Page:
A string of Auckland schools are keeping students home for part of the week to combat Covid staffing woes.
Many teachers in the city are isolating because they have tested positive or are a close contact of another case, with one school saying staffing has become "a nightmare".
With the pool of relief teachers drying up, some schools have made the call to keep a different year level home each day so the remaining classes can be fully staffed.
Last Thursday there were 320 education facilities dealing with active Covid cases, 177 in Auckland alone. They included 50 early learning centres, 196 primaries, 17 intermediates and 57 secondary schools, according to the Ministry of Education.
That number had almost doubled in three days, and with a further surge in cases over the weekend it's likely the next data release on Monday will show more schools affected.
•Principals cry foul over schools' exclusion from RAT critical worker scheme
• Mind Matters: Covid 19 turns up anxiety for school students
• Covid 19: How schools are bracing for Omicron
• Minister considering options for unvaxxed kids to play school sport
Yesterday there were 2552 new Covid cases, with 1799 in Auckland. Numbers are also growing rapidly in other areas including 188 in Waikato and 111 in Southern DHB.
Western Springs College told parents on Friday that as the outbreak grew the school would need to move to rolling timetables.
Starting Wednesday, Years 9-12 would take turns distance learning from home, "similar to [the system] adopted by many other schools". That would continue for as many days or weeks as necessary, a newsletter to parents said.
On Friday 22 staff were off for a range of reasons, including 11 who were isolating.
"Consequently, relief is currently a nightmare to manage," the newsletter said.
Secondary Principals' Association president Vaughan Couillault confirmed there were few spare relievers in Auckland, and many were choosing to base themselves at a single school.
His school, Papatoetoe High, had six regular relievers who all worked last week as teachers had to isolate.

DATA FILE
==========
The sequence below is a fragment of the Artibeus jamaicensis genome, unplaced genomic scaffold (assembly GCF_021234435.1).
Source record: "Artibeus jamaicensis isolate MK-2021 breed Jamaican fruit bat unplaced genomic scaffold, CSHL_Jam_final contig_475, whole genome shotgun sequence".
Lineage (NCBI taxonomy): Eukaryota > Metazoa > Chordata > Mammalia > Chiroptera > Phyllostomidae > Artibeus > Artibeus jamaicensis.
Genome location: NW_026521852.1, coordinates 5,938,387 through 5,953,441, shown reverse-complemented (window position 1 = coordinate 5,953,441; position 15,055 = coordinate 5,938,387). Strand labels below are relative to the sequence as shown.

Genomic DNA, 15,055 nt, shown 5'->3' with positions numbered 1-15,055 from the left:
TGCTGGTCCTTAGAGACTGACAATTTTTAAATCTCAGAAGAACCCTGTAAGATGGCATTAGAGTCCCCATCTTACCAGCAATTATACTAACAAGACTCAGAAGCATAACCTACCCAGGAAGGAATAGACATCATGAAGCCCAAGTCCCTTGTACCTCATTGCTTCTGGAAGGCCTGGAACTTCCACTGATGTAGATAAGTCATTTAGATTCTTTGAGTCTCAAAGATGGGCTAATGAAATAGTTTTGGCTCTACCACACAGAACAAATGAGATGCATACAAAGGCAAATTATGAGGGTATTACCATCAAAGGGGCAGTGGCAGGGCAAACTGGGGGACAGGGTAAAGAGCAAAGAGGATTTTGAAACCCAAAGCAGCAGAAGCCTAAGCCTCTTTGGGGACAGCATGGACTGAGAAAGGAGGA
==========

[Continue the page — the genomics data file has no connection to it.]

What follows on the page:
The school announced this afternoon that from Monday, years 10-13 would take turns having a day at home, with only year 9s on site every day.
Couillault said the students would be skipping a day of school - there was no expectation their teachers set work for them or hold online lessons.
Instead those teachers would be relieving classes for their colleagues who were isolating.
Three staff had tested positive in the past two days, while a number of teachers and support staff were isolating due to being close contacts.
Their exposure was through social or family contacts - there was no link to them being infected at school that he knew of.
Last week several principals, including Couillault, called for teachers to be considered critical workers so they could stay at school if they returned a negative rapid antigen test.
But he admitted RATs probably wouldn't help with his current staffing issues given some of those isolating were now symptomatic.
He expected the staffing situation to get worse as the outbreak grew. "For me it's a phased approach...I made the call [to roster classes] a couple days earlier than I would have liked. I'd rather be caught with too many staff available than too few."
Other schools have made the same call, including Manurewa High School, where rostering of year levels starts on Monday and continues for two weeks, with only year 9s at school every day. The school told parents it had been preparing for this possibility, and students would be supported to continue distance learning.
Further south at Pukekohe High, rolling distance learning begins tomorrow for years 11-13, meaning some students will learn from home two days each week.
"With the number of staff who are self-isolating increasing, a key priority is ensuring that we can operate on campus as safely and effectively as possible," the school told parents.
All Year 13 students at St Kentigern College were also sent home for a week last week, while Kings College is understood to have sent students home for last Friday and today.
In east Auckland Tamaki College has moved to online learning till the end of this week due to "an increasing number of positive cases and close contacts" within the school whānau.
Tamaki has told parents it will continue with online learning all this week and review at the end of the week. Only year 9 and 10s who can't be supervised at home can stay at school.